Memoir Presents a Humorous Glimpse into Life as an American Muslim Post 911

As an American-born Muslim, Wajahat Ali receives Islamophobic hate mail almost daily, telling him to go back where he came from.

Wajahat Ali (YouTube)
Wajahat Ali (YouTube)

But go back where, exactly? He jokes: Fremont, California, where he grew up—a place he can no longer afford to live in? Or Pakistan—the country his parents emigrated from half a century ago?

As Ali writes in his recent memoir, Go Back to Where You Came From, the hate mail he gets is often brutal. He responds to it with humor—“both sublime and silly, sophomoric and sophisticated,” as he puts it—an audacious attempt to “communicate very real, hard truths” about being a minority in America.

Ali was an undergraduate student at the University of California, Berkeley, when the September 11, 2001, terrorist attacks occurred, suddenly turning Muslims like him into America’s top enemy.

“After 9/11, mention of Muslims and Islam in the media would often be accompanied by a low-angle close-up shot of an angry, scary, bearded, brown man yelling with his hand raised high, obscuring and dominating the women, who are all behind him,” Ali writes. 

At the time, Ali was part of a comedy troupe at UC Berkeley, where he was “the only brown and Muslim dude,” he says. “My specific identities, which often excluded me from the American narrative, ended up being strengths I could draw on not only to entertain but also to educate.” 

Following the 9/11 attacks, Ali and his fellow comedians at UC Berkeley agonized over whether they should disband their troupe. “Who was in the mood to laugh after a national tragedy?” Ali asks in his book. “It turns out everyone was, because they needed a release.”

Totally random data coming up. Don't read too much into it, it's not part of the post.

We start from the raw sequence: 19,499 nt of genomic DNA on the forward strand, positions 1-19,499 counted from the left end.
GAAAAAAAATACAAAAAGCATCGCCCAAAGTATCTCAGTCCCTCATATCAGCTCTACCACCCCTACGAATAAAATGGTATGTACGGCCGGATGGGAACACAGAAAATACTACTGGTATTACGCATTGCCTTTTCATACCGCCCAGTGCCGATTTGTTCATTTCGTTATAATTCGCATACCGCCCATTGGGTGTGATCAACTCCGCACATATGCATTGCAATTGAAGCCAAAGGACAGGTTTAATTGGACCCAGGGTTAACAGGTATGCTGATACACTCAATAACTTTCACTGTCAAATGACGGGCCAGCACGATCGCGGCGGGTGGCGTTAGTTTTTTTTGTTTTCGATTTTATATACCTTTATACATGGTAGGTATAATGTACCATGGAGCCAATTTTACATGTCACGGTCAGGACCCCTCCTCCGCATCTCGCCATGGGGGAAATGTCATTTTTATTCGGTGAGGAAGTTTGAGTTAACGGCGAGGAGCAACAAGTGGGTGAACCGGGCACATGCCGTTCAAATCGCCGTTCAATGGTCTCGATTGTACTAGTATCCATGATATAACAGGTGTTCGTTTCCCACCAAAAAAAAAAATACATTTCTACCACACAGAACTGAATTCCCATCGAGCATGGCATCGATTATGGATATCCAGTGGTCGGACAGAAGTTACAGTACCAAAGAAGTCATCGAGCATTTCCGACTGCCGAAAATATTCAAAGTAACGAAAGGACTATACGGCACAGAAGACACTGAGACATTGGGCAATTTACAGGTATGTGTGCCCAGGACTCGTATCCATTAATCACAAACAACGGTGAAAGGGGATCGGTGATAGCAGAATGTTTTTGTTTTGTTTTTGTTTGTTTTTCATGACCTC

A few weeks after the attacks, Ali played “Captain Islam,” a character in a show who was “an average dude by day and a superhero by night,” wearing a giant “I” on his chest and sporting a bath towel as a cape. 

“Amid the backlash against Muslims, my troupe wanted to use the moment for comedy but also for healing,” Ali writes. “We had no idea if people thought it would be tacky or bad taste.” 

As it happened, the Berkeley audience reacted to the show with applause that wasn’t just thunderous but was the night’s biggest. “A silly sketch, some humor, some storytelling—that’s what connected with a diverse audience in need of solace, comfort, and understanding,” Ali writes. “That and a brown dude with a giant ‘I’ for Islam on his chest.” 

A New York Times contributing op-ed writer, public speaker and attorney who has more than 283,000 followers on Twitter, Ali has become something of an accidental spokesperson and post-9/11 ambassador for American Muslims.

In a sense, it is his calling. “I went to an all-boys Jesuit Catholic high school in the Bay Area, where I dominated the yearly religious studies classes to the point that Father Allender almost wept when reading out the highest grades in the class: Wajahat Ali, the Muslim, followed by Kalyan, the Hindu,” he writes. “I carpooled with Brian, a Jew, Gaurav, a Hindu, and Allen, a Christian son of Nigerian immigrants. My America was a United Colors of Benetton ad.”  

Asked in a recent interview with Religion News Service why he finds the trope of the “moderate Muslim” insulting, Ali responded with a mixture of his trademark humor and logic:

“The assumption is that I’m not moderate,” he said. “By default, we’re these savage beasts from the Middle East who are about to put a hijab on your wife and implement Shariah. It’s a double standard that is not asked of any other religious community: We accept you only if you fulfill our version of being a sanitized, civilized Muslim.”

Asked in the same interview if humor is “the best way to dismantle anti-Muslim hate,” Ali said, “Everyone has different skills. For me, it’s using humor and blunt truths to make people more receptive to otherwise hostile ideas.”


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9/11 Wajahat Ali Go Back to Where You Came From Islamaphobia comedy